The past few days have been difficult for U.S. equity markets and anyone who invests in, works with, or watches them.

In a matter of minutes one day, the Dow Jones Industrial Average fell by 1000 points (though it recovered somewhat before the close); the average is now thousands of points off of its recent peak earlier this summer (though that could have changed by the time you’re reading this given volatility in the market and the fact that is up over 600 points for the day as I am writing).

The tech-heavy NASDAQ and other major indices are likewise down. During one day, Apple stock alone was responsible for a $96 billion swing in value. There have also been significant gains, at least one of which persisted most of the day and then was totally wiped out by a 600 point plunge in the last hour. The underlying economics can shed some light on these gyrations and likely future directions, although gyrations of this magnitude are indicative of a lot of uncertainty.

While these declines are unpleasant, they are nowhere near what we saw in 2008 during the financial crisis. The 588.40 point drop in the Dow on August 24 ranked eighth highest in terms of the number of points. However, in percentage terms, it was 3.57 percent, and there are many days with larger declines on that basis. The original “Black Monday” in August 1987 saw a 22.6 percent drop in the Dow in a single day, which was far worse than even what happened in 1929.

Comparing the recent losses to 2008, it is rapidly apparent that the current drop is far milder. Four of the worst days for the Dow ever were during the fall of 2008: the worst ever 777.68 point drop September 29, second worst -733.08 on October 15, as well as the fourth and fifth worst on December 1 and October 9 (-679.95 and -678.92, respectively).

Large price swings are disconcerting, but volatility is just part of the deal in modern equity markets. In fact, there are a number of reasons for volatility to increase over time. Although in theory share prices reflect the underlying potential of a firm to make money (which usually doesn’t change all that rapidly), there are also market forces at work. Automated trading programs analyze information from a variety of sources and initiate stock trades without human intervention. A flurry of trades can trigger algorithms watching for such action or a specified change in prices, setting off still more trades. Normal market movements can thus be exaggerated, contributing to the amplitude of the swings. At the risk of being too philosophical, even the Second Law of Thermodynamics suggests that more mature markets with more timely access to information will experience less stability.

The catalyst for the recent declines has primarily been China and the situation with its economy and stock market. Due to its size, the state of the Chinese economy affects global conditions. As it becomes somewhat clear that growth there is slowing, concerns arise. Add to that a sharp drop in the Chinese stock market, and those concerns escalate. Chinese policymakers have been attempting to deal with situations that must be corrected (such as debt, a bubble in the stock market earlier this year, real estate imbalances, and currency exchange issues), and policies have caused some disruptions. Even so, I continue to think that the most likely outcome is slower growth in the Chinese economy than in the past, but still overall expansion at a healthy, sustainable rate.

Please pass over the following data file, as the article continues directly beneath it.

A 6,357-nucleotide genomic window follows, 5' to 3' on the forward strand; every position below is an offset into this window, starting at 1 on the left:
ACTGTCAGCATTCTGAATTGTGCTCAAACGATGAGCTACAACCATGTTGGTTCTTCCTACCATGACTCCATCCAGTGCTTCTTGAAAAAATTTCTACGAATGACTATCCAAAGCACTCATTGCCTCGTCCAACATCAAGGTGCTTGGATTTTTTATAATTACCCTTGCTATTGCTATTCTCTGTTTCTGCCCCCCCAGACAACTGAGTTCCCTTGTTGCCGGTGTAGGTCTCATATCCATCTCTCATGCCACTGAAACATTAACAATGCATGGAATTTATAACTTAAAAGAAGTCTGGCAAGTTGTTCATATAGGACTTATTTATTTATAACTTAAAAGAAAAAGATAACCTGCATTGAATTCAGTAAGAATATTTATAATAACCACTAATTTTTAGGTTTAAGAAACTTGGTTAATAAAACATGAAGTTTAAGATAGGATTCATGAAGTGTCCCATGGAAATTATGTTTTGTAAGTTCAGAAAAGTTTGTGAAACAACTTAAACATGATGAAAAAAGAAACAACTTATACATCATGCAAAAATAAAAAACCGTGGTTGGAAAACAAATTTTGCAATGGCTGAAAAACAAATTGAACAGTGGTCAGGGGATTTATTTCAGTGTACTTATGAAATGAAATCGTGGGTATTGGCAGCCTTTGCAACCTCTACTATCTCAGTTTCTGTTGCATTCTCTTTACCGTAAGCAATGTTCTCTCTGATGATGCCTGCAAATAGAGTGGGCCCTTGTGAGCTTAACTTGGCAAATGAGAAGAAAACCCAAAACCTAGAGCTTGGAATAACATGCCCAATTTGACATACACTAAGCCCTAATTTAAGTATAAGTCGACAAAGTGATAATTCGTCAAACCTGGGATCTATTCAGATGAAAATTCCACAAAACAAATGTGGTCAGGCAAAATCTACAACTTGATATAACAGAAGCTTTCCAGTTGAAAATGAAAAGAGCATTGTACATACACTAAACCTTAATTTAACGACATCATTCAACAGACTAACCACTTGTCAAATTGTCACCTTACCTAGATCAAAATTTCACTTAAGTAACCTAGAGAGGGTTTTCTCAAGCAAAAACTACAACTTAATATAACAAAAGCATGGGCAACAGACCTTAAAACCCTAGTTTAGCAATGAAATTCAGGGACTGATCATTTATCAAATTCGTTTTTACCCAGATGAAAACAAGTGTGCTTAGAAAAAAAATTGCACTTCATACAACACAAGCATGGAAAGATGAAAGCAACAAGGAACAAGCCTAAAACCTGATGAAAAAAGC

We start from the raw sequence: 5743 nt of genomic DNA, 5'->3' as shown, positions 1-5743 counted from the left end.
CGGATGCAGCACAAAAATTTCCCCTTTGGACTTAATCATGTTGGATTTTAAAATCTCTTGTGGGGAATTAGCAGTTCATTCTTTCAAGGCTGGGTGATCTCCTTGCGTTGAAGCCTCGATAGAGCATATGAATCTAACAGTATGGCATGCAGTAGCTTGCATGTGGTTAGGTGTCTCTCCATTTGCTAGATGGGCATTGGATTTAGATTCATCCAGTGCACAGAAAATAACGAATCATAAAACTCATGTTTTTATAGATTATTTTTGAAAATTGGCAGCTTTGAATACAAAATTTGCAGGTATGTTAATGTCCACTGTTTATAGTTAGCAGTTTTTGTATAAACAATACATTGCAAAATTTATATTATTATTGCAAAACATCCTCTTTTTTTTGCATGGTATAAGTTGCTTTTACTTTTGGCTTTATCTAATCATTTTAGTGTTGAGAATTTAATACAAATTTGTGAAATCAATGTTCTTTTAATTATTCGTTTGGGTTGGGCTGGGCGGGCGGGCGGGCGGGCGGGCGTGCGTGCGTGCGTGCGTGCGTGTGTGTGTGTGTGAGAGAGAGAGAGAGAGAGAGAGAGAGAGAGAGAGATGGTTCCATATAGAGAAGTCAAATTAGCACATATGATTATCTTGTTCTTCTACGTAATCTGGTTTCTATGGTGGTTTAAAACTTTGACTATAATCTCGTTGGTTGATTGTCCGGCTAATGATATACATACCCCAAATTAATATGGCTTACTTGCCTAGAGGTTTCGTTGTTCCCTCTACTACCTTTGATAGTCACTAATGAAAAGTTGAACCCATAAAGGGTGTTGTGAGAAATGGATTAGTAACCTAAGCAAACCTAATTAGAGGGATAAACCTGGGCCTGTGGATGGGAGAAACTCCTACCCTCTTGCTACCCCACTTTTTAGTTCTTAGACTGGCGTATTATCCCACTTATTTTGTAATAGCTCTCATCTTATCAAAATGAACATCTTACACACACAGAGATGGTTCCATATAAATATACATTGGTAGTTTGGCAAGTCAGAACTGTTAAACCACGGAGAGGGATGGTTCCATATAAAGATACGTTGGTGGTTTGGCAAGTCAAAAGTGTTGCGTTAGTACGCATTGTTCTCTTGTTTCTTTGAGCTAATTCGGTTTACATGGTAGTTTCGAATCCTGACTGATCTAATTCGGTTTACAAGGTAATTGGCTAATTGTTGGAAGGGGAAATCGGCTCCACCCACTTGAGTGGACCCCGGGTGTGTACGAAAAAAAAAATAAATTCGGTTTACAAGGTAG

China is a major trading partner for the United States (and for Texas), but some analysts are beginning to espouse the view that the reaction to the Chinese situation has been overblown. After all, the Chinese stock market is still down only slightly for the year and is well above where it stood 12 months ago (as we go to press), with the recent sharp declines due more to the puncturing of a bubble than anything else. While the situation could change or we could get better information regarding the extent of the problems in China, I do think there is some validity to the thought that we may be seeing some overreaction.

A more valid point which I have seen discussed is that there are fewer options available if another global financial or economic crisis ensues. Since 2008, there have been trillions injected into the U.S. economy through stimulus packages and monetary policy moves to increase liquidity by the Federal Reserve. Interest rates have been driven down about as far as they can go. If a crisis threatens, we’ve already used up some of the first line responses. However, even with the situations in China and Greece and elsewhere around the world, a crisis of global proportions seems unlikely at present.

The fact is that there has actually been quite a bit of good news about the U.S. economy. The most recent jobs reports have shown solid employment gains. Orders for durable goods rose more than expected in July, a good sign for the manufacturing sector. Lower oil prices improve profitability across a spectrum of industries and are on balance a positive for the U.S. economy (though not for Texas as a major oil-producing state). Consumer sentiment is also up, and new home sales rose in July. In fact, at least some of the market decline is part of the tacit conversation between Wall Street and the Federal Reserve in which the investors try to postpone interest rate increases.

There are certainly risks to global and U.S. economic performance. Investors are wary, and markets are reflecting their edginess. Unless things shift significantly, however, I am not anticipating a dramatic decline. The fundamental state of the U.S. economy is just too solid, and over time the share prices of American companies will reflect that fact.